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Let $\Omega \subset \mathbb R^n$. The $H^1(\Omega)$ and $H^1_0(\Omega)$ spaces are defined as follows: $$\begin{align} H^1(\Omega) &= \{v \in L^2(\Omega) \mid \nabla v \in {(L^2(\Omega))}^n\}\\ H_0^1(\Omega) &= \overline{\mathcal C^\infty_C(\Omega)}^{{\|\cdot\|}_{H^1(\Omega)}} \end{align}$$ where the derivatives are to be understood in the distributional sense and $$\begin{align} {(u, v)}_{H^1(\Omega)} &= {(u, v)}_{L^2(\Omega)} + \int_\Omega \nabla u \cdot \nabla v\\ {\|v\|}_{H^1(\Omega)}^2 &= {\|v\|}_{L^2(\Omega)}^2 + {\|\:\!|\nabla v|\:\!\|}_{L^2(\Omega)}^2 \end{align}$$


Now, in my notes I have the definitions $$\begin{align} {(u, v)}_{H^1_0(\Omega)} &= \int_\Omega \nabla u \cdot \nabla v \tag{1}\\ {\|u\|}_{H^1_0(\Omega)} &= {\|\:\!|\nabla u|\:\!\|}_{L^2(\Omega)} \end{align}$$ which make $H^1_0(\Omega)$ a Hilbert space. However, in the teacher's notes I see in multiple places statements that contradict $(1)$.

For example, they say that if $T \in H^{-1}(\Omega)$ (dual space of $H^1_0(\Omega)$), then by Riesz' representation theorem there exist a $\bar u \in H^1_0(\Omega)$ such that $$\langle T, v \rangle = \int_\Omega (\bar uv + \nabla \bar u \cdot \nabla v),\qquad \forall v \in H^1_0(\Omega)$$ which takes me by surprise since it's using ${(\cdot,\cdot)}_{H^1(\Omega)}$ instead of $(1)$.

In another instance, I see $$a(u, v) = \int_0^1 u'v' + \int_0^1 uv \color{red}{=} {(u, v)}_{H^1_0(0, 1)}$$ which does the same thing.

My question is, does it make sense to identify the scalar product of $H^1_0(\Omega)$ with the scalar product of $H^1(\Omega)$?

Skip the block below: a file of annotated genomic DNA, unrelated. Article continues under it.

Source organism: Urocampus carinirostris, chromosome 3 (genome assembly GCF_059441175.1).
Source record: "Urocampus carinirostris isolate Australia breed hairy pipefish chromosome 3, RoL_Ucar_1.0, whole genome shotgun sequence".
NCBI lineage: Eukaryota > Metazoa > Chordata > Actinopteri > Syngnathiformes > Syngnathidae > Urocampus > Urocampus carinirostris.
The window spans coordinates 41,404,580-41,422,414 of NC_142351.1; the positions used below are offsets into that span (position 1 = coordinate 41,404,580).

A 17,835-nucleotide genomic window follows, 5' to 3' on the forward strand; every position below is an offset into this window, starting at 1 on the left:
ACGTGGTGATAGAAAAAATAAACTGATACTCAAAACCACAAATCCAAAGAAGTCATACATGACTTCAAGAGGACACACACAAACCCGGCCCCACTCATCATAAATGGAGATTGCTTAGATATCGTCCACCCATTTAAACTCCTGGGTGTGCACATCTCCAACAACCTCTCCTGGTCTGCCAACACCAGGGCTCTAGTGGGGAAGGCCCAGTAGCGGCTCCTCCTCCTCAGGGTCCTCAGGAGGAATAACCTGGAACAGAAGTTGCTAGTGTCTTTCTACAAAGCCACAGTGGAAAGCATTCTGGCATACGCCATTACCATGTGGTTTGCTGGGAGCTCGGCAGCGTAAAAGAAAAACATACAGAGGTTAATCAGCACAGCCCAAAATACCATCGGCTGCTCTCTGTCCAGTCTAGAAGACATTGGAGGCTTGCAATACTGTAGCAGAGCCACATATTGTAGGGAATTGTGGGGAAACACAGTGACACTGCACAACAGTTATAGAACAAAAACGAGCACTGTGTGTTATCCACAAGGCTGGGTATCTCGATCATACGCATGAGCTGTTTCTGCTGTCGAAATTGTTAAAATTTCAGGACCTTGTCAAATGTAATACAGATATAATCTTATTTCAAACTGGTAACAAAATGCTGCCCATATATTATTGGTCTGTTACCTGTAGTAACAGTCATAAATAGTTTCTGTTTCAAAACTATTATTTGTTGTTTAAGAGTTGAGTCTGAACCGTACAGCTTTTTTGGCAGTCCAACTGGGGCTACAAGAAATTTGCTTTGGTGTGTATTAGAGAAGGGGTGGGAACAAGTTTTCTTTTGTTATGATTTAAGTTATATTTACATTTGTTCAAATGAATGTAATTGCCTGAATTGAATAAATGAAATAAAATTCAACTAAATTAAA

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Normally, one introduce $H_0^1(\Omega)$ as the closure of $C_0^\infty(\Omega)$ with the norm of $H^1(\Omega)$. Thus, $H_0^1(\Omega)$ inherits the topology of $H^1(\Omega)$, i.e. it is a Hilbert space with the scalar product

$$(u,v)_{H^1(\Omega)}=\int_\Omega uv +\nabla u \cdot \nabla v ~dx ~\text{ for all } u,v \in H_0^1(\Omega).$$

So, it indeed makes sense to have this scalar product on $H_0^1(\Omega)$ and this one is also the canonical one on $H_0^1(\Omega)$.

Now by Poincare's inequality we have for all $u \in H_0^1(\Omega)$

$$\|\nabla u\|_{L^2(\Omega)}^2 \leq\|u\|^2_{H^1(\Omega)}=\|u\|_{L^2(\Omega)}^2+\|\nabla u\|_{L^2(\Omega)}^2 \leq C \|\nabla u\|_{L^2(\Omega)}^2.$$

Hence we define $\|u\|_{H_0^1(\Omega)}:=\|\nabla u\|_{L^2(\Omega)}$ which is an equivalent norm to $\|u\|_{H^1(\Omega)}$ on $H_0^1(\Omega)$. Further it induces the scalar product

$$(u,v)_{H_0^1(\Omega)}=\int_\Omega \nabla u \cdot \nabla v ~dx ~\text{ for all } u,v \in H_0^1(\Omega).$$ I'd try to distinguish these different scalar products and not write $(u,v)_{H_0^1(\Omega)}$ for the upper one even though it wouldn't be wrong of course.

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Whenever a so called Poincaré type inequality holds you can estimate $||u||_{L^p}$ in terms of $||\nabla u||_{L^p}$ and then the two norms on $H^{1,p}$ and $H_0^{1,p}$ are in fact equivalent (but, in general, not equal). In case of $p=2$ you can then, obviously, also estimate the scalar products against each other.

Equivalence of norms is sufficient to apply the Riesz representation theorem.

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